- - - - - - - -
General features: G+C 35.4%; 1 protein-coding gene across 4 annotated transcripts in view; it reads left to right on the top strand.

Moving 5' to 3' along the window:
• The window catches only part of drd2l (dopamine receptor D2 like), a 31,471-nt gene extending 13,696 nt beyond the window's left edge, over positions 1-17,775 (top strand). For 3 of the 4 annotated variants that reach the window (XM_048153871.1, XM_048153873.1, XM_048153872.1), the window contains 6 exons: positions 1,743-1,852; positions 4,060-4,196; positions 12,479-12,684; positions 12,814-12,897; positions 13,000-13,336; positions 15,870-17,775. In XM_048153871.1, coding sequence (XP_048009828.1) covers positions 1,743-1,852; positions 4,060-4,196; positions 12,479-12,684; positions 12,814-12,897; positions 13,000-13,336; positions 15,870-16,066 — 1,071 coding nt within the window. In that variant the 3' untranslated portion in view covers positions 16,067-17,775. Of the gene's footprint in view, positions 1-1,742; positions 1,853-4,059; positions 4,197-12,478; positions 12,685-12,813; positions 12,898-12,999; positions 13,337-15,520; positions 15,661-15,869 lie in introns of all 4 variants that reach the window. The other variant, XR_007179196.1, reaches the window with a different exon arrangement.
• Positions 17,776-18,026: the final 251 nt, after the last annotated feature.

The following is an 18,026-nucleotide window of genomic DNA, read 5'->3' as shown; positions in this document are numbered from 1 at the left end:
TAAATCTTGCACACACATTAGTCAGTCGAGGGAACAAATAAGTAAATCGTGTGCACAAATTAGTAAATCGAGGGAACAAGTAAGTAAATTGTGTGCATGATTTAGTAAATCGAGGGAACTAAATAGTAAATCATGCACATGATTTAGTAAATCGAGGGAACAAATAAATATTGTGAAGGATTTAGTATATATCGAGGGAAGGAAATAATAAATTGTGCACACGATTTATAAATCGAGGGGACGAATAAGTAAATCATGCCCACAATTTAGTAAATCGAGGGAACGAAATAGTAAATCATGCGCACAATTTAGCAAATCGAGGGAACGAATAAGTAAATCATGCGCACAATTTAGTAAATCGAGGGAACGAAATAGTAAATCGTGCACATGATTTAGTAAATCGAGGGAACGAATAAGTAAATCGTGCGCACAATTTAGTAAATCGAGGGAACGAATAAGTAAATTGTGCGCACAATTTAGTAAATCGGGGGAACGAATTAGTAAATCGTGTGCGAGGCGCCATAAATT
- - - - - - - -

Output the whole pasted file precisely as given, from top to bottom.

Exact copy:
General features: G+C 35.4%; 1 protein-coding gene across 4 annotated transcripts in view; it reads left to right on the top strand.

Moving 5' to 3' along the window:
• The window catches only part of drd2l (dopamine receptor D2 like), a 31,471-nt gene extending 13,696 nt beyond the window's left edge, over positions 1-17,775 (top strand). For 3 of the 4 annotated variants that reach the window (XM_048153871.1, XM_048153873.1, XM_048153872.1), the window contains 6 exons: positions 1,743-1,852; positions 4,060-4,196; positions 12,479-12,684; positions 12,814-12,897; positions 13,000-13,336; positions 15,870-17,775. In XM_048153871.1, coding sequence (XP_048009828.1) covers positions 1,743-1,852; positions 4,060-4,196; positions 12,479-12,684; positions 12,814-12,897; positions 13,000-13,336; positions 15,870-16,066 — 1,071 coding nt within the window. In that variant the 3' untranslated portion in view covers positions 16,067-17,775. Of the gene's footprint in view, positions 1-1,742; positions 1,853-4,059; positions 4,197-12,478; positions 12,685-12,813; positions 12,898-12,999; positions 13,337-15,520; positions 15,661-15,869 lie in introns of all 4 variants that reach the window. The other variant, XR_007179196.1, reaches the window with a different exon arrangement.
• Positions 17,776-18,026: the final 251 nt, after the last annotated feature.

The following is an 18,026-nucleotide window of genomic DNA, read 5'->3' as shown; positions in this document are numbered from 1 at the left end:
TAAATCTTGCACACACATTAGTCAGTCGAGGGAACAAATAAGTAAATCGTGTGCACAAATTAGTAAATCGAGGGAACAAGTAAGTAAATTGTGTGCATGATTTAGTAAATCGAGGGAACTAAATAGTAAATCATGCACATGATTTAGTAAATCGAGGGAACAAATAAATATTGTGAAGGATTTAGTATATATCGAGGGAAGGAAATAATAAATTGTGCACACGATTTATAAATCGAGGGGACGAATAAGTAAATCATGCCCACAATTTAGTAAATCGAGGGAACGAAATAGTAAATCATGCGCACAATTTAGCAAATCGAGGGAACGAATAAGTAAATCATGCGCACAATTTAGTAAATCGAGGGAACGAAATAGTAAATCGTGCACATGATTTAGTAAATCGAGGGAACGAATAAGTAAATCGTGCGCACAATTTAGTAAATCGAGGGAACGAATAAGTAAATTGTGCGCACAATTTAGTAAATCGGGGGAACGAATTAGTAAATCGTGTGCGAGGCGCCATAAATT